I’m currently working on a series of recordings taken in and around Marrakech, previews are on their way.

Contextual Reflection

Part One: Final Project Description

When I began my project, I had considered integrating spectrogram images with the binaural recordings I would be collecting. My aim was to contextualise the recordings for the audience to create a more interactive experience.  I had hoped that this would give an increased level of understanding into the recordings I had taken. This would enhance the listener’s attention causing or encouraging the listener to focus on subtle sounds that may have been previously overlooked, bringing them to the fore. Having researched this further and applying this to my project, I decided that by showing my audience the spectrograms, it might actually divert their attention away from the audio, causing them to focus more on the visual than the aural.
A small area of research I did early on in my project.

Instead, I decided that I wanted to build an interactive map where the audience could explore the areas, from which the recordings had been collected, both aurally and visually. I wanted to create a comparison between Bath and Bruges, the two cities that I had used to source my recordings. They are both very similar in a number of ways; both are small cities that have many quiet streets leading onto busier roads. They also both have many canals, are tourist attractions, popular with buskers, feature big open areas and also have an abbey and bell tower respectively.

Once I had this basic idea of a comparison between two cities, I walked around Bruges, considering which areas were the most similar to Bath and began my soundwalk in each location. I wanted to capture the environment I was in so whilst I was recording, I paid attention to the sense of space, defining characteristics and unique qualities of the areas. I did not follow a predetermined or set walk, instead, I made my directional decisions based on whatever I heard that interested me. For example as I was recording, a busker began playing his strohn violin in the distance, so I decided to explore how I could take the listener on a journey to the source of the sound, letting the sound guide the direction of my walk. Instead of letting sounds pass me by, I wanted to explore and investigate them. I wanted to feature sounds that are often taken for granted and overlooked as the main focus of my walks, thus directing the listener to become aware of these.

The final front page of my project

I chose to include only the most interesting sections from each recording. I created a fade in/out for each and ensured that all levels were balanced. I consciously chose to leave the sounds as pure, with as little editing as possible, wanting my recordings to remain as real as possible for the listener.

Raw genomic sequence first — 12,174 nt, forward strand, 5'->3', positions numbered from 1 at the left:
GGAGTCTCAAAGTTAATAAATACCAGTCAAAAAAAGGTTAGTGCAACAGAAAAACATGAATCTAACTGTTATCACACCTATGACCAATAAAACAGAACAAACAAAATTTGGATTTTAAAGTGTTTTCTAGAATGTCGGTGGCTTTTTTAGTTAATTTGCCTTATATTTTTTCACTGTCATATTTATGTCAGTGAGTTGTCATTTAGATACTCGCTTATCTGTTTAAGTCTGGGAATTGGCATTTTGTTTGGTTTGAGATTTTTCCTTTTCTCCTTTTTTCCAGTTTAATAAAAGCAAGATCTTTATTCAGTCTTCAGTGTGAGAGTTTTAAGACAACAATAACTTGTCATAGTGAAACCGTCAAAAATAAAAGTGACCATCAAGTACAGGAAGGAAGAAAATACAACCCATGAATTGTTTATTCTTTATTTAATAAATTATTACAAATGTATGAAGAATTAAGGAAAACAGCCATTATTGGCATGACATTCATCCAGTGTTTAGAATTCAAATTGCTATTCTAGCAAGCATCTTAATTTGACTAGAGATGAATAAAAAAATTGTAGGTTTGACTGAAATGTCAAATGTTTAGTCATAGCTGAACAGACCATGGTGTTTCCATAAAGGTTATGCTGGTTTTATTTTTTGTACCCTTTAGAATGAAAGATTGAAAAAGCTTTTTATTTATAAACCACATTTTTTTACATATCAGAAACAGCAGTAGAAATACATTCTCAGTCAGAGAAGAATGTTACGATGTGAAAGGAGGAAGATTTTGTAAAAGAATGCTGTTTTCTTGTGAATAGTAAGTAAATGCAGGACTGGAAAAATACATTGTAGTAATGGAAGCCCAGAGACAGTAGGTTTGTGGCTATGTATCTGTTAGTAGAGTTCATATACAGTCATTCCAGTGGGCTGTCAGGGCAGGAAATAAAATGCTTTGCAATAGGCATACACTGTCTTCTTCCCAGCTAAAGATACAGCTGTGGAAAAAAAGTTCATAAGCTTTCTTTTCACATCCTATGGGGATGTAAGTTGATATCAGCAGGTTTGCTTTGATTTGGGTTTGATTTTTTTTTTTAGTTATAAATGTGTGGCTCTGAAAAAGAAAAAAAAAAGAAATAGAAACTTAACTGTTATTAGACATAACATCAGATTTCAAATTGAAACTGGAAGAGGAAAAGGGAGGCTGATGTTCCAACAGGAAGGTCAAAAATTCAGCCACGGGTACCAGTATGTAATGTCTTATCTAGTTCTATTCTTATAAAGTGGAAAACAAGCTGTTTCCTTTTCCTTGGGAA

Apart from a few minor edits, all recordings were clean and unedited - this was an aesthetic choice as I wanted my recordings to be as real as possible.

I then started to build a ‘draggable’ map of both Bruges and Bath, in adobe flash CS4 and created buttons corresponding to the areas I from which my recordings were sourced. When the audience clicks a certain pinpoint on the map, they are taken to a page with images, recordings and information about the area.

Making a large map of Bath from lots of smaller screenshots taken from Google Maps

A draggable map for both Bath and Bruges

A visual representation of the area and a brief description accompany each recording.


Part Two: Contextual Reflection

There are two main aspects to my devised project. The first is the binaural soundwalks and the second the interactive map-based exploration of two cities.

Both of these fields are recognised and well established areas of study, with many reference works and studies, to which I can compare my own. After reading Hildegard Westerkamp’s article ‘Soundwalking’ I found that many of the methods used by artists in this discipline were methods, which I myself had used. For example, trying to move around without making any sound yourself; listening and focusing on sounds around you and separating them so that you can decide on a specific focus for your soundwalk.

I chose to use binaural microphones because I wanted to increase the level of immersion of my recordings, making the listener focus on the sounds and to bring an element of realism to the experience, a feeling that they are really there, experiencing the walk for themselves.

The website Green Field Recordings features an abundance of work from field recording artists worldwide. The focus of many of the recordings here, as well as my own, is on the ‘ordinary’ or background environment in which the recordings were collected. I wanted to, as these artists have been able to, provide my listeners with recordings that they could relate to, by presenting them with aural environments similar to those they experience on a day-to-day basis. Chris Lynn’s ‘Dance in Slow Motion Along the Pacific Rim’ and Le Son Des Bruits’ ‘Asian Fade….’ are both very similar to my work in this sense. The artists have placed the listener in areas inhabited by people and so the aural scenery is created and dependent upon their presence, much like my own recordings. The idea for these recordings and my own is the exploration and presentation of certain characteristic of an area. By soundwalking, it is possible to show the listener the world around them and key elements within it, subtle background sounds that would not usually draw their attention. As Westerkamp states, sounds “may pass unnoticed by numbed ears”.